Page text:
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Child can have brain surgery against wishes of father

One of the responsibilities of parents is to make decisions regarding their child’s medical treatment. Obviously, the decisions should normally be made by both parents jointly. Sometimes, however, the parents are not able to agree what treatment their child should receive. In that case, one or both of them will have to ask the court to decide the matter, by making a ‘specific issue order’. That is what happened in the recent High Court case Z v Y.

The case concerned a six year old child, who sadly suffers from epilepsy. She lives with her mother in this country. Her father is a Moroccan national living in Italy, which is where the child and her mother used to live before they came to this country in August 2016.

The child was diagnosed with epilepsy at the age of 22 months. Since then she has had various treatments to control the epilepsy, but without success. In February this year she underwent a stereotactic EEG, which is a procedure in which 14 electrodes were implanted deep in her brain. As a result of that operation and the subsequent monitoring of those electrodes, she was deemed to be a suitable candidate for epilepsy surgery. Following a consultation in May with the paediatric neurosurgeon charged with considering whether she was a candidate for surgery, it was proposed that she underwent brain surgery in August.

The mother wanted the surgery to proceed despite the risks involved, believing it to be the best chance for the child to become seizure free. The father, on the other hand, was not willing for the child to undergo the surgery, considering that the success rate for such surgery was too low having regard to the risks involved, which included that the child may succumb to paralysis.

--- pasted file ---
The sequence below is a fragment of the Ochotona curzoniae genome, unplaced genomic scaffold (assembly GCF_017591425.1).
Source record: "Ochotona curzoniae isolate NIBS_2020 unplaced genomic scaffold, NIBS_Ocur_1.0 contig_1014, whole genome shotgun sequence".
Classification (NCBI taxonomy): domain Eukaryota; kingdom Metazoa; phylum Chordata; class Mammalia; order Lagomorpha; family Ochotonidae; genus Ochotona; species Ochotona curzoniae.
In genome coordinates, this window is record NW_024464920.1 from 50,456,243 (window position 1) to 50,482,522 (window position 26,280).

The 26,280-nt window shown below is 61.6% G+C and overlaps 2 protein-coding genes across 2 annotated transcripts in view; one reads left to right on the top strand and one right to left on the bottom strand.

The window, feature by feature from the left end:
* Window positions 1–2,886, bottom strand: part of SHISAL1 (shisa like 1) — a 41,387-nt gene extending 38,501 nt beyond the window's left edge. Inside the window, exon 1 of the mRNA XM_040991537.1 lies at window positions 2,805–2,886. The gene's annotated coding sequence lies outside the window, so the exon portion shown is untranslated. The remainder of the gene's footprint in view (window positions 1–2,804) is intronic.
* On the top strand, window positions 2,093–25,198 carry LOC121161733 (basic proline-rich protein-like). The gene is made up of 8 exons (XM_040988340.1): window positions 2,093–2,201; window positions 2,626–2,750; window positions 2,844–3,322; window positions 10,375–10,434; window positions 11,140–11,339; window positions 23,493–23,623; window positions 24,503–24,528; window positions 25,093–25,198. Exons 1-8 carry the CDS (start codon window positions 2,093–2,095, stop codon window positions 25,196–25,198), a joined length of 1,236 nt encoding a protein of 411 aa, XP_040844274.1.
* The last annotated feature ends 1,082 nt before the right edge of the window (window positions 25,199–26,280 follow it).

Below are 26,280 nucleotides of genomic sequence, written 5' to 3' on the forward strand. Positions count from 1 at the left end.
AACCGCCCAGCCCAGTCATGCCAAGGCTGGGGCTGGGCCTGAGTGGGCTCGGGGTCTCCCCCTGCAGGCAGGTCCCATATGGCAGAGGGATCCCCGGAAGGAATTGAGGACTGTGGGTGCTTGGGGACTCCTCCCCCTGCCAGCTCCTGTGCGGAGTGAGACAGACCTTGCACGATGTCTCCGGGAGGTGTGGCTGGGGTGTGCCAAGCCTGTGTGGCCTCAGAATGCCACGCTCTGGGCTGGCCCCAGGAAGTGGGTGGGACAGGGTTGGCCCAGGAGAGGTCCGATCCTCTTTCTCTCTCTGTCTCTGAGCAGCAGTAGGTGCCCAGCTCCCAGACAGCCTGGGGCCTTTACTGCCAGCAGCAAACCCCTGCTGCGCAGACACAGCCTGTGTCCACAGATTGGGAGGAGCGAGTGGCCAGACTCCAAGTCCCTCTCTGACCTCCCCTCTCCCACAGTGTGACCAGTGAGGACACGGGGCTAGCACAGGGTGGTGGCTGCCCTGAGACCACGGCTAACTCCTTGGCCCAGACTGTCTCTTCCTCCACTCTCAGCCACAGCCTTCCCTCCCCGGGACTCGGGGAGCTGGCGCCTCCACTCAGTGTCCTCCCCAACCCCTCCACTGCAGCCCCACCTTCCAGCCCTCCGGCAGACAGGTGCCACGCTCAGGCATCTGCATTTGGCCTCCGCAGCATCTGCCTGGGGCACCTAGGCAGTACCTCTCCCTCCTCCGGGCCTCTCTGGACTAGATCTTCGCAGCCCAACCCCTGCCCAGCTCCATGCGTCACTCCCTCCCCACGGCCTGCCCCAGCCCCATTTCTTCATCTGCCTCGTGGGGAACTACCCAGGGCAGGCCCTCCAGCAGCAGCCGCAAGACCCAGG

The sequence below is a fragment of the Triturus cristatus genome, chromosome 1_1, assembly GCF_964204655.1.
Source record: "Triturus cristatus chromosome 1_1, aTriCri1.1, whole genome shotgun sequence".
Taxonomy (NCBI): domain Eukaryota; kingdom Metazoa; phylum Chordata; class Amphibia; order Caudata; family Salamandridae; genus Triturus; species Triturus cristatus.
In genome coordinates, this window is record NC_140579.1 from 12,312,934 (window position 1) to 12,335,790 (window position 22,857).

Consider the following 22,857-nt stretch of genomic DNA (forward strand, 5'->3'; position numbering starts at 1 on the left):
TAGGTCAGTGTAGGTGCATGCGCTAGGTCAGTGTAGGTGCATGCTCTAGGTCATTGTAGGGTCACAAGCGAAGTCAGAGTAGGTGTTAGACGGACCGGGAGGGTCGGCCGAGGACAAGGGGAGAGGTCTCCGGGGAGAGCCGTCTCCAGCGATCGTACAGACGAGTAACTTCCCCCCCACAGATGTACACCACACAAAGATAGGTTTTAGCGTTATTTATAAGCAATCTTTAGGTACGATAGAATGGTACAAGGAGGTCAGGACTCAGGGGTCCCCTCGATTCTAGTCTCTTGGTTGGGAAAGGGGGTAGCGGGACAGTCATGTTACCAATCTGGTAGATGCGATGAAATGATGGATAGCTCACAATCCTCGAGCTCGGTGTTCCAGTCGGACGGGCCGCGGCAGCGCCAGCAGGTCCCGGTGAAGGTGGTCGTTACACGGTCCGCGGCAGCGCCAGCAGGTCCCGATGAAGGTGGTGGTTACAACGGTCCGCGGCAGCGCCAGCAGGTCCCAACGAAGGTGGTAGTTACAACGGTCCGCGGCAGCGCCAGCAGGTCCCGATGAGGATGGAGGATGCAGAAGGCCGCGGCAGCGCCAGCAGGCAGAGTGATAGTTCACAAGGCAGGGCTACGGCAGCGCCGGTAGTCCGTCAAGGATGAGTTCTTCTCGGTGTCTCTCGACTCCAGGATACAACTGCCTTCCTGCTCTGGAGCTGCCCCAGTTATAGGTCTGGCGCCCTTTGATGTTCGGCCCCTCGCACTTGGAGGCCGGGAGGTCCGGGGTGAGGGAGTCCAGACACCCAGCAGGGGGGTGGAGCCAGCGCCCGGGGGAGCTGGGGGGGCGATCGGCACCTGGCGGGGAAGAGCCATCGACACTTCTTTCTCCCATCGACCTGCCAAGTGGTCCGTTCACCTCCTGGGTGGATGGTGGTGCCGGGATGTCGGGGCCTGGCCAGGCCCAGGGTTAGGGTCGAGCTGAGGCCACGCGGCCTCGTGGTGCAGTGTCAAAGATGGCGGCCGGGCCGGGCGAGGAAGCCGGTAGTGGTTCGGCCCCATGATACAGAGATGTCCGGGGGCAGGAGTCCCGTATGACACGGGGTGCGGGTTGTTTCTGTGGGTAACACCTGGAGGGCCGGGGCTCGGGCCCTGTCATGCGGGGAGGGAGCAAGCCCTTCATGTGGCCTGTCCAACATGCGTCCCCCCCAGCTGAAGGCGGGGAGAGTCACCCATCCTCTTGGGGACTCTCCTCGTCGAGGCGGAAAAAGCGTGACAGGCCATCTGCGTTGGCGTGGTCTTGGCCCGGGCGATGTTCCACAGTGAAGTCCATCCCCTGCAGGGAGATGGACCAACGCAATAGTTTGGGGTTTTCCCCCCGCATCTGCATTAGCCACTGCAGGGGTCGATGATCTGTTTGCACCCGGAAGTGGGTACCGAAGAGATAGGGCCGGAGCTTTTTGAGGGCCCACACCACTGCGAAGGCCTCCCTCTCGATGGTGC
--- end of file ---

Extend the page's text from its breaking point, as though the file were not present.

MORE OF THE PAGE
The mother therefore applied to the court for a specific issue order that the child undergo brain surgery to alleviate epileptic seizures.

The application went before Mrs Justice Gwynneth Knowles in the High Court. She considered the medical evidence, which indicated that the child suffered a number of epileptic attacks every night, and that children with such uncontrolled epilepsy have a 1 in 250 risk to life each year. Surgery represented the only realistic chance of rendering the child seizure free, although the chances of the surgery being completely successful were only 50%.

Obviously, Mrs Justice Knowles had to balance the possible benefits of surgery against the risks. I won’t go through all of her reasoning, but I thought this was perhaps the most telling of her findings:

“Putting myself in [the child’s] shoes, she would take into account that there are better outcomes if surgery is performed while she is younger. She would also take into account that all the other ways of managing her epilepsy, either drugs or a ketogenic diet, have failed to give control. I have come to the conclusion that [she] would be likely to support surgery. The prize of being epilepsy free, of being like the other children with whom she goes to school would be worth, for her, the risks the surgery failing to improve her condition.”

As to the father’s position, Mrs Justice Knowles felt that he lacked understanding of the effect of epilepsy on his daughter’s life. His suggestion that surgery should be risk free seemed to her to be “wholly unrealistic” – no surgery is risk free.

Taking everything into account, Mrs Justice Knowles drew up a ‘balance sheet’, with the negatives of surgery on one side (including the risk of death and a relatively small risk of serious consequences), and the positives on the other (the chance of being seizure free and having a relatively normal life, or even just a reduction in seizure activity). Having considered those, she was satisfied that the child should have the surgery, and therefore made a specific issue order to that effect.

I don’t know whether the child has had the surgery, and we may never, of course, find out whether it is successful. Whatever, this decision must surely be the right one. As the mother said in evidence: “If anything happens to [the child], I will feel that I have given her the best chance.”

You can read the full judgment here.

John Bolch often wonders how he ever became a family lawyer. He no longer practises, but has instead earned a reputation as one of the UK's best-known family law bloggers, with his content now supporting our divorce lawyers.

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